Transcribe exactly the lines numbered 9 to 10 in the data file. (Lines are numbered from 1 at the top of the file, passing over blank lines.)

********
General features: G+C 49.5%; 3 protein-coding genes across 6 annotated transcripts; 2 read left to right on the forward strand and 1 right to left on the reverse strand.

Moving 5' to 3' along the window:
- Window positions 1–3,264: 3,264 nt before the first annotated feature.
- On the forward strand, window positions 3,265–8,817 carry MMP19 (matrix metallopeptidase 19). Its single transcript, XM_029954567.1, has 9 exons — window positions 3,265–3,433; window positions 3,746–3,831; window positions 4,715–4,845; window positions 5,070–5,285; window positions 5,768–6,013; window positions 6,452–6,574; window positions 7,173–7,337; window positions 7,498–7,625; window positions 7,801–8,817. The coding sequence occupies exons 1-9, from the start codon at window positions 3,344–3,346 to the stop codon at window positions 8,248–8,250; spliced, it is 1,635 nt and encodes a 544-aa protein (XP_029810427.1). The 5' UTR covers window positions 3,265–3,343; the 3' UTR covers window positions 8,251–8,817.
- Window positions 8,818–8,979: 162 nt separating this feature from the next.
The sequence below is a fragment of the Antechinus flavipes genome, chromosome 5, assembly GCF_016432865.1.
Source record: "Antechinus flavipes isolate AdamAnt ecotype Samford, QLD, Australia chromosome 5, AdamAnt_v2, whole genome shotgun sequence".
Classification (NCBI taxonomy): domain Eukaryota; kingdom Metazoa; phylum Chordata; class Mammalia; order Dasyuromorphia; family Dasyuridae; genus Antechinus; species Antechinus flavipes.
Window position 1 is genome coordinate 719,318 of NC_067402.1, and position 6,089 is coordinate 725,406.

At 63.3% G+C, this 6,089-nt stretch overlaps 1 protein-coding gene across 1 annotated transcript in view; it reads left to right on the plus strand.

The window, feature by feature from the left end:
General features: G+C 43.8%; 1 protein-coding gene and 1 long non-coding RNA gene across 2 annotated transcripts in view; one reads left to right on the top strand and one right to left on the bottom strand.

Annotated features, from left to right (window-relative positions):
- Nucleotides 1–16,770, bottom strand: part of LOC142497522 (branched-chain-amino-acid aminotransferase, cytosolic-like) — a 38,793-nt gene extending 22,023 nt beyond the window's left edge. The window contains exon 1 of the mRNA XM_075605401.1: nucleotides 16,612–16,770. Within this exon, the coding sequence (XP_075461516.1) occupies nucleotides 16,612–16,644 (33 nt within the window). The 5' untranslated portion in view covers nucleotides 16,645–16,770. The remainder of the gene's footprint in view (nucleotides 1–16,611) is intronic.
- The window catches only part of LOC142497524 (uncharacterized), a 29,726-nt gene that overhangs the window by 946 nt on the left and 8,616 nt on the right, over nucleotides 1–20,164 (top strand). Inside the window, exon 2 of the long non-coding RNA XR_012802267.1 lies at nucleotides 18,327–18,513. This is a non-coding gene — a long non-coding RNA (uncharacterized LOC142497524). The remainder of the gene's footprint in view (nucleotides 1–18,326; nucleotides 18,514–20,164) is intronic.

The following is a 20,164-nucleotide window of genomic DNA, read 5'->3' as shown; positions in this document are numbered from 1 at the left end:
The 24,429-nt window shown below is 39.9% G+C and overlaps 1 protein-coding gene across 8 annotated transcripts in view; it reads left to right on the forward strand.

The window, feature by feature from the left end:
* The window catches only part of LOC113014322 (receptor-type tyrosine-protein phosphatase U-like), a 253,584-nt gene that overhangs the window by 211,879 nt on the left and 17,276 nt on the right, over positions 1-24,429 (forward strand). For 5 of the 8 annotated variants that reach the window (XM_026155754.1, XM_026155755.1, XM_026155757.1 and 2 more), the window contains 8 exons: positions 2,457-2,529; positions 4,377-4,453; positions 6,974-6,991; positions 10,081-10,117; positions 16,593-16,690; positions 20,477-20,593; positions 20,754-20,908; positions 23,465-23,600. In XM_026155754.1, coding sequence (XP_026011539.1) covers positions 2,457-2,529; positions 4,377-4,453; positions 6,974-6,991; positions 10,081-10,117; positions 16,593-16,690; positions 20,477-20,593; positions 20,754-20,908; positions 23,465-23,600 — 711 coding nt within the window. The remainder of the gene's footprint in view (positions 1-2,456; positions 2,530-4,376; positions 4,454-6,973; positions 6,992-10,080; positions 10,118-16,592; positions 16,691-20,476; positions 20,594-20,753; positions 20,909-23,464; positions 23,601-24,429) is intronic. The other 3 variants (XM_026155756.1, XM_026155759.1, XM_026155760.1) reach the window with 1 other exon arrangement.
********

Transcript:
Window position 1 is genome coordinate 719,318 of NC_067402.1, and position 6,089 is coordinate 725,406.

At 63.3% G+C, this 6,089-nt stretch overlaps 1 protein-coding gene across 1 annotated transcript in view; it reads left to right on the plus strand.